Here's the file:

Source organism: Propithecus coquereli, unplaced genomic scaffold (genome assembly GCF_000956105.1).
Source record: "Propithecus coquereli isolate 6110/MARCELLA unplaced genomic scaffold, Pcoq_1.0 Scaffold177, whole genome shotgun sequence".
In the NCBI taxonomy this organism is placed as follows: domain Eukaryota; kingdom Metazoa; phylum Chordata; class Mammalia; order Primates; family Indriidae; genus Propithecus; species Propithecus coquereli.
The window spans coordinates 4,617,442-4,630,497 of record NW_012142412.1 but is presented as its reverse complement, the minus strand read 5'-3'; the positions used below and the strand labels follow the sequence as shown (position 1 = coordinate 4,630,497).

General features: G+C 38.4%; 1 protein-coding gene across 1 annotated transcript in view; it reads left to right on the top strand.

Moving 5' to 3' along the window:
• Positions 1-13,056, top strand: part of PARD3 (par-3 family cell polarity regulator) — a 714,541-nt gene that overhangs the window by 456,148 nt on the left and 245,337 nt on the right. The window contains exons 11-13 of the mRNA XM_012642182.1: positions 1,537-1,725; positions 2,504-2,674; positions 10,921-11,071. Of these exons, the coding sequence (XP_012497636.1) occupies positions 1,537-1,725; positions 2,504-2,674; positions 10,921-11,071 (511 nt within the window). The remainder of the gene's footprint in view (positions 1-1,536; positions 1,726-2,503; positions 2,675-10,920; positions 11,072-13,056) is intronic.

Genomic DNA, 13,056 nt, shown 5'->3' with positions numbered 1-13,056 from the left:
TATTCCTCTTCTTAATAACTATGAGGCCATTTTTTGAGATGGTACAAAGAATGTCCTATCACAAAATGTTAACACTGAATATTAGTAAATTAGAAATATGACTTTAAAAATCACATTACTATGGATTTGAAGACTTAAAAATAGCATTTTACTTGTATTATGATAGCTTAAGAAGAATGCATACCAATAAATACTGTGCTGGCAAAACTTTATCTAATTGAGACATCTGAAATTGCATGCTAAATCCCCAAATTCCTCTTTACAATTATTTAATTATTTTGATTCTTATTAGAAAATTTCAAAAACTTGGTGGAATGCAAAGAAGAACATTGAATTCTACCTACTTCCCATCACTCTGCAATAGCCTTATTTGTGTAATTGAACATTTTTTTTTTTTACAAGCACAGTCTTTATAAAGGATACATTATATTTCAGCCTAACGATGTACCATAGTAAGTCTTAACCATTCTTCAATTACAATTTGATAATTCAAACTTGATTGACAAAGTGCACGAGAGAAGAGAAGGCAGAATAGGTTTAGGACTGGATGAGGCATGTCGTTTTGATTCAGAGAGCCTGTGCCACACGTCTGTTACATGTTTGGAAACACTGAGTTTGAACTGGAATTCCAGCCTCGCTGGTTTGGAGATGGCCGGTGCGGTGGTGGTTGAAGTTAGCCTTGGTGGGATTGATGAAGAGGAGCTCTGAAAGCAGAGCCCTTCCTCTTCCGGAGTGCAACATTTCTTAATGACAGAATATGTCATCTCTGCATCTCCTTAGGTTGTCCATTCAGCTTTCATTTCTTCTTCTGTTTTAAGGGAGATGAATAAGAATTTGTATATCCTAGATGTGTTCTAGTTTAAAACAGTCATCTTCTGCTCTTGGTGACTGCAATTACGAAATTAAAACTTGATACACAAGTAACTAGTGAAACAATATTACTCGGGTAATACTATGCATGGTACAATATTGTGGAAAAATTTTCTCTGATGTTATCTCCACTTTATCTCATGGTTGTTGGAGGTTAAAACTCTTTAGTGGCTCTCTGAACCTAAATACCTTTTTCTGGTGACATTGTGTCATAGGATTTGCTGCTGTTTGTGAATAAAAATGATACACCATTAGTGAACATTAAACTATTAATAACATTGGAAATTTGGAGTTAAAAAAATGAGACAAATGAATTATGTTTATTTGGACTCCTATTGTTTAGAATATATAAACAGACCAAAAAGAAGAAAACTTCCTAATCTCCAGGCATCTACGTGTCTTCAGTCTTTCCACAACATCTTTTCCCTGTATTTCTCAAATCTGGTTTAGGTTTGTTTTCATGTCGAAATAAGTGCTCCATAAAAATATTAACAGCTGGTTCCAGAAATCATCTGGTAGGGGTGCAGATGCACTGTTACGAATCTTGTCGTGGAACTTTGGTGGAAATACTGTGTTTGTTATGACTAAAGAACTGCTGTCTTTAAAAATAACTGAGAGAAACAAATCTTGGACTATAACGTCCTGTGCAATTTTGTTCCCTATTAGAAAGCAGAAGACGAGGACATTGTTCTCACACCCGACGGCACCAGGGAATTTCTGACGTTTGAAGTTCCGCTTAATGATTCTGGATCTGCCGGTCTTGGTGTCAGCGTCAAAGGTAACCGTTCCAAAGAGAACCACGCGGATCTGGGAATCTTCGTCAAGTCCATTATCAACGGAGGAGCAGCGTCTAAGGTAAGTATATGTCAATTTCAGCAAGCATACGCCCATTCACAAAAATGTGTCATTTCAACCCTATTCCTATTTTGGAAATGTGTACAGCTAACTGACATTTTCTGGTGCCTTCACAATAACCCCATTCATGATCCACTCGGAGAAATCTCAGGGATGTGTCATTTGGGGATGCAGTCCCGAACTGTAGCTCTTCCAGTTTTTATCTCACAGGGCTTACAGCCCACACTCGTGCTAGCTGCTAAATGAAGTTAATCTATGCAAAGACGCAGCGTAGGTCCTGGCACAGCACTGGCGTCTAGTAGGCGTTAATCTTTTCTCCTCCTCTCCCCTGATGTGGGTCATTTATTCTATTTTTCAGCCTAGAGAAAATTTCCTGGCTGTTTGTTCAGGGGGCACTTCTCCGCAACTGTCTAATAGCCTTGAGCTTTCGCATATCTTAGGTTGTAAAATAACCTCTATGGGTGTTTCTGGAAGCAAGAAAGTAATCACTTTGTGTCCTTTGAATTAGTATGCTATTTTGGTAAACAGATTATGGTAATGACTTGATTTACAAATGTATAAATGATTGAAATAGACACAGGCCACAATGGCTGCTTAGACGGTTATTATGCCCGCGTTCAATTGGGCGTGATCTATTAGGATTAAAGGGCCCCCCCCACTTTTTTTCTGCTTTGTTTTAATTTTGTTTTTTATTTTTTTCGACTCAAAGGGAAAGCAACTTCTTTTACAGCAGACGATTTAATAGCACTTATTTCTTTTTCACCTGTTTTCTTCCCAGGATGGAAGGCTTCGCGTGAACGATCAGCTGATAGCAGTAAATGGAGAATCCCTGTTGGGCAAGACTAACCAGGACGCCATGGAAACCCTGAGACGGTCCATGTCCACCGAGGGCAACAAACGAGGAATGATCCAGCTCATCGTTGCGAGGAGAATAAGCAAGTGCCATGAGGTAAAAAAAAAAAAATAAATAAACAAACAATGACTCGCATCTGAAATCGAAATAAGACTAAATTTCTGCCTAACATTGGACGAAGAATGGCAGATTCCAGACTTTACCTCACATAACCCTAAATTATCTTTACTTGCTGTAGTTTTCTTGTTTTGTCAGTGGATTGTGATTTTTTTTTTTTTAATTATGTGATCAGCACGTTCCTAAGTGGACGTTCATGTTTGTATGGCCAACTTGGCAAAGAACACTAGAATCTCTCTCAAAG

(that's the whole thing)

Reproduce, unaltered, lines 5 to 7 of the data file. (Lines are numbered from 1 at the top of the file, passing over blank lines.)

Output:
General features: G+C 38.4%; 1 protein-coding gene across 1 annotated transcript in view; it reads left to right on the top strand.

Moving 5' to 3' along the window:
• Positions 1-13,056, top strand: part of PARD3 (par-3 family cell polarity regulator) — a 714,541-nt gene that overhangs the window by 456,148 nt on the left and 245,337 nt on the right. The window contains exons 11-13 of the mRNA XM_012642182.1: positions 1,537-1,725; positions 2,504-2,674; positions 10,921-11,071. Of these exons, the coding sequence (XP_012497636.1) occupies positions 1,537-1,725; positions 2,504-2,674; positions 10,921-11,071 (511 nt within the window). The remainder of the gene's footprint in view (positions 1-1,536; positions 1,726-2,503; positions 2,675-10,920; positions 11,072-13,056) is intronic.